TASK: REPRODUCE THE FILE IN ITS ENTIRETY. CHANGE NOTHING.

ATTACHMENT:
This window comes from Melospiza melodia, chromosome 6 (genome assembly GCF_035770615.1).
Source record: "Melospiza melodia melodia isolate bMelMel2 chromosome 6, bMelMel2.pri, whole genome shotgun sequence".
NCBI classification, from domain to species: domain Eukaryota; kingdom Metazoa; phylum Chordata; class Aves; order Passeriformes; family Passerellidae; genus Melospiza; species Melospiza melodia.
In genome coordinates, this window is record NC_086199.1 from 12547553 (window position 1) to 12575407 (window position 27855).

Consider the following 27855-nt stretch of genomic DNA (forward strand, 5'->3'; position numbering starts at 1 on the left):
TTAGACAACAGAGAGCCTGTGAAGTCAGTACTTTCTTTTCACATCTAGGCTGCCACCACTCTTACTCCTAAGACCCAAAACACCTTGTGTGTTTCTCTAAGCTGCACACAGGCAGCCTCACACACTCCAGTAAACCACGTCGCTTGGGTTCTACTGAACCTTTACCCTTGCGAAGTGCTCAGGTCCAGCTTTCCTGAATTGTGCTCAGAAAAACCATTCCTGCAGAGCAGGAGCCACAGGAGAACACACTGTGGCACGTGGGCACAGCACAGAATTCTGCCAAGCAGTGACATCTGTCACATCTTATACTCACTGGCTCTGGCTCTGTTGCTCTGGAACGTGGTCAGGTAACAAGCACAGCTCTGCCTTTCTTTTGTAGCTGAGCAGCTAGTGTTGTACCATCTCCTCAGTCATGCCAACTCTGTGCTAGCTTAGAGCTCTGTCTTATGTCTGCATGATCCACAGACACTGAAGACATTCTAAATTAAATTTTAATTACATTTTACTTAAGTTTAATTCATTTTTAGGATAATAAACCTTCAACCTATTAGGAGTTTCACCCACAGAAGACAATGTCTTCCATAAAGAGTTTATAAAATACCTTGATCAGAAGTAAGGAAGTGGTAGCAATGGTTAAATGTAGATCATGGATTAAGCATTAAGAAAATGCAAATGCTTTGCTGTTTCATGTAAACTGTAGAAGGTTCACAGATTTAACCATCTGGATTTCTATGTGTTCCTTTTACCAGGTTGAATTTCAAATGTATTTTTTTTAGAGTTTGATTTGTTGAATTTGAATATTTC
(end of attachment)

This window comes from Melospiza melodia, chromosome 6 (genome assembly GCF_035770615.1).
Source record: "Melospiza melodia melodia isolate bMelMel2 chromosome 6, bMelMel2.pri, whole genome shotgun sequence".
NCBI classification, from domain to species: domain Eukaryota; kingdom Metazoa; phylum Chordata; class Aves; order Passeriformes; family Passerellidae; genus Melospiza; species Melospiza melodia.
In genome coordinates, this window is record NC_086199.1 from 12547553 (window position 1) to 12575407 (window position 27855).

Consider the following 27855-nt stretch of genomic DNA (forward strand, 5'->3'; position numbering starts at 1 on the left):
TTAGACAACAGAGAGCCTGTGAAGTCAGTACTTTCTTTTCACATCTAGGCTGCCACCACTCTTACTCCTAAGACCCAAAACACCTTGTGTGTTTCTCTAAGCTGCACACAGGCAGCCTCACACACTCCAGTAAACCACGTCGCTTGGGTTCTACTGAACCTTTACCCTTGCGAAGTGCTCAGGTCCAGCTTTCCTGAATTGTGCTCAGAAAAACCATTCCTGCAGAGCAGGAGCCACAGGAGAACACACTGTGGCACGTGGGCACAGCACAGAATTCTGCCAAGCAGTGACATCTGTCACATCTTATACTCACTGGCTCTGGCTCTGTTGCTCTGGAACGTGGTCAGGTAACAAGCACAGCTCTGCCTTTCTTTTGTAGCTGAGCAGCTAGTGTTGTACCATCTCCTCAGTCATGCCAACTCTGTGCTAGCTTAGAGCTCTGTCTTATGTCTGCATGATCCACAGACACTGAAGACATTCTAAATTAAATTTTAATTACATTTTACTTAAGTTTAATTCATTTTTAGGATAATAAACCTTCAACCTATTAGGAGTTTCACCCACAGAAGACAATGTCTTCCATAAAGAGTTTATAAAATACCTTGATCAGAAGTAAGGAAGTGGTAGCAATGGTTAAATGTAGATCATGGATTAAGCATTAAGAAAATGCAAATGCTTTGCTGTTTCATGTAAACTGTAGAAGGTTCACAGATTTAACCATCTGGATTTCTATGTGTTCCTTTTACCAGGTTGAATTTCAAATGTATTTTTTTTAGAGTTTGATTTGTTGAATTTGAATATTTC